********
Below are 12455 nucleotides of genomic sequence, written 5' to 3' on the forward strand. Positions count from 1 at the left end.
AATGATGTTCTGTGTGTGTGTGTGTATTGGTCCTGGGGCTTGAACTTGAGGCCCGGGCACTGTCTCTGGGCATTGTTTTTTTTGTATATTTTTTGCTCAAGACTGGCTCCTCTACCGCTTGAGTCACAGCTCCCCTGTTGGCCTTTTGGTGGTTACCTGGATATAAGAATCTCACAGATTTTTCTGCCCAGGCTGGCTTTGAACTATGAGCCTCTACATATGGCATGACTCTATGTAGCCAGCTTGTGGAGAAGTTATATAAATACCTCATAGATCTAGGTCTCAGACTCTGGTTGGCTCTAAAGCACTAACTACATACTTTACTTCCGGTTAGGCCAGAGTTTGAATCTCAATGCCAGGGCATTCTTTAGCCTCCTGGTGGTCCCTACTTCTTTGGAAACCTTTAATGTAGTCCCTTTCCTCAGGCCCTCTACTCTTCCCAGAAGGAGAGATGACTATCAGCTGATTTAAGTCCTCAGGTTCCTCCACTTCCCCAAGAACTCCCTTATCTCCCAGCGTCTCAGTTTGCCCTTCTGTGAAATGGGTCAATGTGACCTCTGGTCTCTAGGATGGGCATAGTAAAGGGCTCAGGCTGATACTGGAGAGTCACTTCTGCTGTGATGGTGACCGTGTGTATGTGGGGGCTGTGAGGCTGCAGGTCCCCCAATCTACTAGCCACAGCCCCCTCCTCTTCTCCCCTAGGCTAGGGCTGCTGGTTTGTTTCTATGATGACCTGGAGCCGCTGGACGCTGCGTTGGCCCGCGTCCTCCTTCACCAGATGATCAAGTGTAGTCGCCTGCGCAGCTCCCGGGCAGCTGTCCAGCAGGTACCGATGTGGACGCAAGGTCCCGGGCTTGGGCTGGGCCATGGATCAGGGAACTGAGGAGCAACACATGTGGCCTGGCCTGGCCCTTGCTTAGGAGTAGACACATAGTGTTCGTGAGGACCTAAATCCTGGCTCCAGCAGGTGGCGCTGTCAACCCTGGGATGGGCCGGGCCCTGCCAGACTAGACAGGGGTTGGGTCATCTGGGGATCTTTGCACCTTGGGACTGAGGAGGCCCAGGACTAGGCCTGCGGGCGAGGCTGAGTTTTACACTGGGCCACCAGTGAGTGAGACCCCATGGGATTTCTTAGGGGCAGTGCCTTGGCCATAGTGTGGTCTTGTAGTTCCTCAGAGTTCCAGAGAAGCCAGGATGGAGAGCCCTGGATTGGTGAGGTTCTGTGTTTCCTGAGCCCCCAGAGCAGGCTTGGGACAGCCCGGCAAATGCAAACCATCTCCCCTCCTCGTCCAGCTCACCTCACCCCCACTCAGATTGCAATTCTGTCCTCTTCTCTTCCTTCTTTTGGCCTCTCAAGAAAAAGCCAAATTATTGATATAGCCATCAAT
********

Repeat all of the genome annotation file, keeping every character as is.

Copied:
Below are 12455 nucleotides of genomic sequence, written 5' to 3' on the forward strand. Positions count from 1 at the left end.
AATGATGTTCTGTGTGTGTGTGTGTATTGGTCCTGGGGCTTGAACTTGAGGCCCGGGCACTGTCTCTGGGCATTGTTTTTTTTGTATATTTTTTGCTCAAGACTGGCTCCTCTACCGCTTGAGTCACAGCTCCCCTGTTGGCCTTTTGGTGGTTACCTGGATATAAGAATCTCACAGATTTTTCTGCCCAGGCTGGCTTTGAACTATGAGCCTCTACATATGGCATGACTCTATGTAGCCAGCTTGTGGAGAAGTTATATAAATACCTCATAGATCTAGGTCTCAGACTCTGGTTGGCTCTAAAGCACTAACTACATACTTTACTTCCGGTTAGGCCAGAGTTTGAATCTCAATGCCAGGGCATTCTTTAGCCTCCTGGTGGTCCCTACTTCTTTGGAAACCTTTAATGTAGTCCCTTTCCTCAGGCCCTCTACTCTTCCCAGAAGGAGAGATGACTATCAGCTGATTTAAGTCCTCAGGTTCCTCCACTTCCCCAAGAACTCCCTTATCTCCCAGCGTCTCAGTTTGCCCTTCTGTGAAATGGGTCAATGTGACCTCTGGTCTCTAGGATGGGCATAGTAAAGGGCTCAGGCTGATACTGGAGAGTCACTTCTGCTGTGATGGTGACCGTGTGTATGTGGGGGCTGTGAGGCTGCAGGTCCCCCAATCTACTAGCCACAGCCCCCTCCTCTTCTCCCCTAGGCTAGGGCTGCTGGTTTGTTTCTATGATGACCTGGAGCCGCTGGACGCTGCGTTGGCCCGCGTCCTCCTTCACCAGATGATCAAGTGTAGTCGCCTGCGCAGCTCCCGGGCAGCTGTCCAGCAGGTACCGATGTGGACGCAAGGTCCCGGGCTTGGGCTGGGCCATGGATCAGGGAACTGAGGAGCAACACATGTGGCCTGGCCTGGCCCTTGCTTAGGAGTAGACACATAGTGTTCGTGAGGACCTAAATCCTGGCTCCAGCAGGTGGCGCTGTCAACCCTGGGATGGGCCGGGCCCTGCCAGACTAGACAGGGGTTGGGTCATCTGGGGATCTTTGCACCTTGGGACTGAGGAGGCCCAGGACTAGGCCTGCGGGCGAGGCTGAGTTTTACACTGGGCCACCAGTGAGTGAGACCCCATGGGATTTCTTAGGGGCAGTGCCTTGGCCATAGTGTGGTCTTGTAGTTCCTCAGAGTTCCAGAGAAGCCAGGATGGAGAGCCCTGGATTGGTGAGGTTCTGTGTTTCCTGAGCCCCCAGAGCAGGCTTGGGACAGCCCGGCAAATGCAAACCATCTCCCCTCCTCGTCCAGCTCACCTCACCCCCACTCAGATTGCAATTCTGTCCTCTTCTCTTCCTTCTTTTGGCCTCTCAAGAAAAAGCCAAATTATTGATATAGCCATCAAT